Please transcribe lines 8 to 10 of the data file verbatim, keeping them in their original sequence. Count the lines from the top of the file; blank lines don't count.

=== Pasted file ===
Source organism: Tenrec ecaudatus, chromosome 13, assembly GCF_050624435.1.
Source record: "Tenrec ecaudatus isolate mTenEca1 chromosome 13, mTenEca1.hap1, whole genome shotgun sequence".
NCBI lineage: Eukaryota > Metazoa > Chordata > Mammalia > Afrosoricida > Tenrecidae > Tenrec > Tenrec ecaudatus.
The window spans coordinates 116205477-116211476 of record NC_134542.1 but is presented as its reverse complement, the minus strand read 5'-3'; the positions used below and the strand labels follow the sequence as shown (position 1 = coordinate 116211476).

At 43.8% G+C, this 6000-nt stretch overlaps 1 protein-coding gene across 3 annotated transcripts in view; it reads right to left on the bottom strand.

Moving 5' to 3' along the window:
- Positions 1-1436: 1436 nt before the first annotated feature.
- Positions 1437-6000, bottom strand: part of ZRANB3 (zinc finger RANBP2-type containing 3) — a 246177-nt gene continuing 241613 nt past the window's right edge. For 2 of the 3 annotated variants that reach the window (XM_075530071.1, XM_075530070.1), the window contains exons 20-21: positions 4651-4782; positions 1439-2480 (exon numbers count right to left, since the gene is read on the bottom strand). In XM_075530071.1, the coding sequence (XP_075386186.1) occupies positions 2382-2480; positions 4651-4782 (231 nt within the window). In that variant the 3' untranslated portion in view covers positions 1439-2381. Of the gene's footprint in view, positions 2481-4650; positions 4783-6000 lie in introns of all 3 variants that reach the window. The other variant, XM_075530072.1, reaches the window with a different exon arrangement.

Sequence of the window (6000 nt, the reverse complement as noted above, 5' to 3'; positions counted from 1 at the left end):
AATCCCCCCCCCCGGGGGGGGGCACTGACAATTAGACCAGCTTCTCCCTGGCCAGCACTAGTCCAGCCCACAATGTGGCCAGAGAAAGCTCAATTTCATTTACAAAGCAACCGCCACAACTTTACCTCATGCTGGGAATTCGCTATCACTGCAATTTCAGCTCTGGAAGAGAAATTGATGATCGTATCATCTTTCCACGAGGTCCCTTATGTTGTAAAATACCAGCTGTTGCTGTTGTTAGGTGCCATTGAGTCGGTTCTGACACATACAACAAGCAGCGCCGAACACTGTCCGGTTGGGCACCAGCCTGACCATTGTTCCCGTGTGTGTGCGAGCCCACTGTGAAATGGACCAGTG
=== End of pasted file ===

- Positions 1437-6000, bottom strand: part of ZRANB3 (zinc finger RANBP2-type containing 3) — a 246177-nt gene continuing 241613 nt past the window's right edge. For 2 of the 3 annotated variants that reach the window (XM_075530071.1, XM_075530070.1), the window contains exons 20-21: positions 4651-4782; positions 1439-2480 (exon numbers count right to left, since the gene is read on the bottom strand). In XM_075530071.1, the coding sequence (XP_075386186.1) occupies positions 2382-2480; positions 4651-4782 (231 nt within the window). In that variant the 3' untranslated portion in view covers positions 1439-2381. Of the gene's footprint in view, positions 2481-4650; positions 4783-6000 lie in introns of all 3 variants that reach the window. The other variant, XM_075530072.1, reaches the window with a different exon arrangement.

Sequence of the window (6000 nt, the reverse complement as noted above, 5' to 3'; positions counted from 1 at the left end):
AATCCCCCCCCCCGGGGGGGGGCACTGACAATTAGACCAGCTTCTCCCTGGCCAGCACTAGTCCAGCCCACAATGTGGCCAGAGAAAGCTCAATTTCATTTACAAAGCAACCGCCACAACTTTACCTCATGCTGGGAATTCGCTATCACTGCAATTTCAGCTCTGGAAGAGAAATTGATGATCGTATCATCTTTCCACGAGGTCCCTTATGTTGTAAAATACCAGCTGTTGCTGTTGTTAGGTGCCATTGAGTCGGTTCTGACACATACAACAAGCAGCGCCGAACACTGTCCGGTTGGGCACCAGCCTGACCATTGTTCCCGTGTGTGTGCGAGCCCACTGTGAAATGGACCAGTG